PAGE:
Creating Cults and Raising Religions

 

Before you start raising hell (and gods) in your setting, you’ll need to know the difference between a religion and a cult. Here are a couple links with short articles examining the differences between the two.
Article one
Article two

Basically, it boils down to longevity; if a cult stays around long enough, it gets considered a religion.

The next thing you’ll want to consider is how many different groups are in the active setting (the area your characters go through). While it’s not always the case, it is more likely the number of these will be inversely proportional to how convincing the leaders are. That is, if the leaders aren’t effective, someone else will try to shoehorn their way into the population’s mind (and often their purses.)
>Which groups were here the longest?
>Which ones were brought here from other areas?
>Which ones are the most wide-spread?

What are the basic beliefs of each of the groups? Bare in mind the notes for each are generalizations, and are obviously not true of every religion, so don’t feel like you have to stick with what it says.
>Do they believe people are inherently good, or do they think them inherently evil?
>>A group that believes people are inherently good is more likely to encourage charity and kindness, while a group that believes people to be evil will be more likely to have strict rules and punishments.
>Do they believe in some form of afterlife?
>>If so, they will have rules and laws that must be followed to get there. If not, they will have rules that supposedly help their followers live their life to the fullest, often by converting as many people as possible.
>Do they believe in reincarnation?
>>If so, they will likely have lists of people who were supposedly reincarnated (whether this is true or not is up to you), that their followers will likely have to remember.
>Do they believe in some manner of doomsday/apocalypse/divine-end-of-the-world?
>>If so, and they believe it to be coming shortly, they are more likely to be an extremist group.
>Do they believe anyone that is not part of their religion is doomed to an eternity of suffering?
>>If so, they will likely make it their mission to convert as many people as possible.
>Do they believe their god/dess/prophet/saint/savior is going to come down to the planet directly?
>What do they think will happen at that time?
>Do they believe it is their duty to convert others?
>What are the rules and laws set forth by the religious officials?
>What are some of the most important stories from their mythos?
>Are their laws, rules, and mythos available in book form for the followers, or are the religious officials the only ones with access to them?

What symbols do they use during religious rites?
>What symbols do they use as a go-to shorthand for their religion? (Real world examples would be things like crosses for Christianity, the Star of David for Judaism, the yin yang for taoism, and the pentacle for certain pagan religions.)

Are there any articles of clothing that followers need to wear?
>Is this only during worship, or always?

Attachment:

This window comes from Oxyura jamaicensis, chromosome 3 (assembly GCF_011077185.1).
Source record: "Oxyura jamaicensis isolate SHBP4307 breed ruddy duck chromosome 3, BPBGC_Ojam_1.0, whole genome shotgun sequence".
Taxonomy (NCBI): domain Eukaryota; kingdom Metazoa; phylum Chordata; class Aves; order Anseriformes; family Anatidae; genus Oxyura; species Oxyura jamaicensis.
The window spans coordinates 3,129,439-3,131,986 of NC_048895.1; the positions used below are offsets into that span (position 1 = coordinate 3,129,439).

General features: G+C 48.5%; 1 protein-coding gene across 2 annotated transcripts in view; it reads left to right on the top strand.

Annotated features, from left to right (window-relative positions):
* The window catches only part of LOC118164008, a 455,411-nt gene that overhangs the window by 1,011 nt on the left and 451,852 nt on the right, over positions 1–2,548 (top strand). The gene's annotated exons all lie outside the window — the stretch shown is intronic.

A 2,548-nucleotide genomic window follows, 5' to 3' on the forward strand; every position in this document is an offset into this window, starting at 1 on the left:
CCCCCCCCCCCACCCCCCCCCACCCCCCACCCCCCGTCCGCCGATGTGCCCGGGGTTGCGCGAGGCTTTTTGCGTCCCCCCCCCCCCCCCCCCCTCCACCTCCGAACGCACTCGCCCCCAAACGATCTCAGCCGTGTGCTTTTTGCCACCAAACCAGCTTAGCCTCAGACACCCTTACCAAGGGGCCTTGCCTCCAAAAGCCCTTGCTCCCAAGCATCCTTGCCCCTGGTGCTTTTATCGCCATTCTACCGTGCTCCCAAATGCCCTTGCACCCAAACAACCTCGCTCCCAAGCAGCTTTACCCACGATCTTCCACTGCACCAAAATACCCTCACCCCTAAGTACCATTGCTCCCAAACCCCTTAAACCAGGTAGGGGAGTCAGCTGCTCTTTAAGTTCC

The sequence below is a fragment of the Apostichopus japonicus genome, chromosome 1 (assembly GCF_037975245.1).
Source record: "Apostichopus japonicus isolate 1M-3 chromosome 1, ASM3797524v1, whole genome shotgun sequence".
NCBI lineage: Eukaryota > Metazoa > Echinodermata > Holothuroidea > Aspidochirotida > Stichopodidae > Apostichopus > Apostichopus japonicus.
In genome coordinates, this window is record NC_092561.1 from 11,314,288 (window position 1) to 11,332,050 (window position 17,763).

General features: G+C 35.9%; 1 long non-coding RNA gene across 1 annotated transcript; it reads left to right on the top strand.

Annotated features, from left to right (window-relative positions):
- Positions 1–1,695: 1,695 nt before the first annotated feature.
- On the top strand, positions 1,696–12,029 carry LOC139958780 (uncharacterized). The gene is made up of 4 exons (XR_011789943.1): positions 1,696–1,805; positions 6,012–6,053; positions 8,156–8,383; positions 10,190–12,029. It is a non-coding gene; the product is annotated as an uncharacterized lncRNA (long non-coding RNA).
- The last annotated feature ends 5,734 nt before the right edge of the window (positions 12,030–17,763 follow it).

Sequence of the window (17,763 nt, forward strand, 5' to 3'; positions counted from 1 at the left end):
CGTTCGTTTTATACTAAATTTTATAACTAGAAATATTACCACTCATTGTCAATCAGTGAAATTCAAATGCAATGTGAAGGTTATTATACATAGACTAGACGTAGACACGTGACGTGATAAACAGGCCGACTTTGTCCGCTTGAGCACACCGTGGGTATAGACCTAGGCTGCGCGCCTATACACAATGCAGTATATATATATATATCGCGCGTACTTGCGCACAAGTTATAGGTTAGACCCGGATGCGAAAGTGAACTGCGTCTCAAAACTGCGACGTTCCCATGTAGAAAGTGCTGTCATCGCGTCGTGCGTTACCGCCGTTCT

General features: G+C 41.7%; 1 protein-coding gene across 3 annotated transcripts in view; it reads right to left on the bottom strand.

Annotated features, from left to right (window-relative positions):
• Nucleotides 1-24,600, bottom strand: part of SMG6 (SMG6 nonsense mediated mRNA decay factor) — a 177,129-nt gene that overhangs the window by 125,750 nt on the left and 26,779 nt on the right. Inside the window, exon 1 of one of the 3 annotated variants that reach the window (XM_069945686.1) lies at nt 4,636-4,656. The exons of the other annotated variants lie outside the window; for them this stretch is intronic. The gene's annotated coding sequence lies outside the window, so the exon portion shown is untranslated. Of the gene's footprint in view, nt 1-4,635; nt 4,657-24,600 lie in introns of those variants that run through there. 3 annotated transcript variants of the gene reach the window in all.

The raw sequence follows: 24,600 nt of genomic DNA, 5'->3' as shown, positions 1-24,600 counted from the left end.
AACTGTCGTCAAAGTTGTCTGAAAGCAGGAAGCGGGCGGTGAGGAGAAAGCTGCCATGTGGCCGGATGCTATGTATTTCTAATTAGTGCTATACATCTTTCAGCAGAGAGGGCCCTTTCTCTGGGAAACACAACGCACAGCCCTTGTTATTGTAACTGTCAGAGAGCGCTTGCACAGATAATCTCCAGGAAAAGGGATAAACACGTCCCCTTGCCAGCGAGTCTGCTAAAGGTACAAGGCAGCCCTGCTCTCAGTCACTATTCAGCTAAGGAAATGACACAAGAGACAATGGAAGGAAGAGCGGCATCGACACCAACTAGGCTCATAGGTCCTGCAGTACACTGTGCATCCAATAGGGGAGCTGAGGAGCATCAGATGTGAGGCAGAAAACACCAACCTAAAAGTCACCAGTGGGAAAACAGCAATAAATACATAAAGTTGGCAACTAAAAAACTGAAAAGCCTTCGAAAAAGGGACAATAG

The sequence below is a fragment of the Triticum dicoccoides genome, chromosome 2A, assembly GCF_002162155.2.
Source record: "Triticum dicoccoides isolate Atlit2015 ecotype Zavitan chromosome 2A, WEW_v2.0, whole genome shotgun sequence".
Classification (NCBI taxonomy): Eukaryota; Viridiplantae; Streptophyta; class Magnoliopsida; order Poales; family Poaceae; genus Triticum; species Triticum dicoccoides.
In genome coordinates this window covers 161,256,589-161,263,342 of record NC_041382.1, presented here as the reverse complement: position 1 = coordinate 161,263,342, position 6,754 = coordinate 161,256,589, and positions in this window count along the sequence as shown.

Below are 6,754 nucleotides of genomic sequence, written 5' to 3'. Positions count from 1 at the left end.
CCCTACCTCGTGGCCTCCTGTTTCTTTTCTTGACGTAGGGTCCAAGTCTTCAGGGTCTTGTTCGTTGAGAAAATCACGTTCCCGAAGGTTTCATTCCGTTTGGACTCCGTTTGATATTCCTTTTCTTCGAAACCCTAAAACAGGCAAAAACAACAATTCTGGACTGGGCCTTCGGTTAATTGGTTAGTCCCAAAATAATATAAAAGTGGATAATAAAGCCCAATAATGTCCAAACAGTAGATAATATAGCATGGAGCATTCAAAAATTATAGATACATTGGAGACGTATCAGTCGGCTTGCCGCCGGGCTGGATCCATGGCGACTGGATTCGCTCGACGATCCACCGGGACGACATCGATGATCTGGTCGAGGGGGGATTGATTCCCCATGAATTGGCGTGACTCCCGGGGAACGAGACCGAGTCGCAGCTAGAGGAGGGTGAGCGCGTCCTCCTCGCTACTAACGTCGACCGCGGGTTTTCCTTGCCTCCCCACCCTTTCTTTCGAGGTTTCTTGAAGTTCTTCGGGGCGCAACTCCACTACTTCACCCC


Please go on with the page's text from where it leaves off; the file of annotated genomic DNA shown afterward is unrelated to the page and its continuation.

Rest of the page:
>Are there adornments (such as rings or necklaces) with their symbol that followers don’t need to wear, but often like to so they can be recognized as a member of the religion while in public?

What are the relationships between the religions and cults in the area?
>Are some off-shoots of others? A real world example would be Christianity to Judaism.
>Are there different branches of one religion? (Such as the 800 billion types of Christianity.)
>Which groups directly oppose others in a sort of religious rivalry?
>Which are on surprisingly good terms?

Do any of the religions have a violent history (regardless of how peaceable they may be now)?

Are their followers given a new, religious name upon entering?

What are their funerary practices?
>Do they bury their dead? Cremate them? Something else?
>Are there services held?
>>What do those consist of?
>>>Do they state that funerals are for the living, or do they say they are for the deceased?

What are their worshiping practices?
>Do they have to go to a religious building on a regular basis to listen to a service?
>>What are the buildings called?
>>How often do they go?
>>What is the person who performs the service called?
>Are followers allowed to worship from home?
>Are followers required to both attend services and worship from home?
>Do they perform acts of charity?
>Do they have a choir?

What are their holidays?
>How are they celebrated?
>Do they have any coming-of-age ceremonies, or other rites of passage?
>>What age do they take place at?
>>What do they consist of?
>>Is it done at a fixed time of the year, with everyone who would be that age during the year having it done at once, or is there one for each individual as they turn that age?
>>Is everyone expected to attend these, or just the family?

Do/es their god/dess/s/es actually exist?
>Would the divine entity/entities in question be considered good, neutral, or evil?
>Does their god actually like them or is it more of an ‘ugh, these idiots again’ thing?

For cults: are they suicide cults, or do they aspire to become religions?

 

This post has a part two. It can be found here.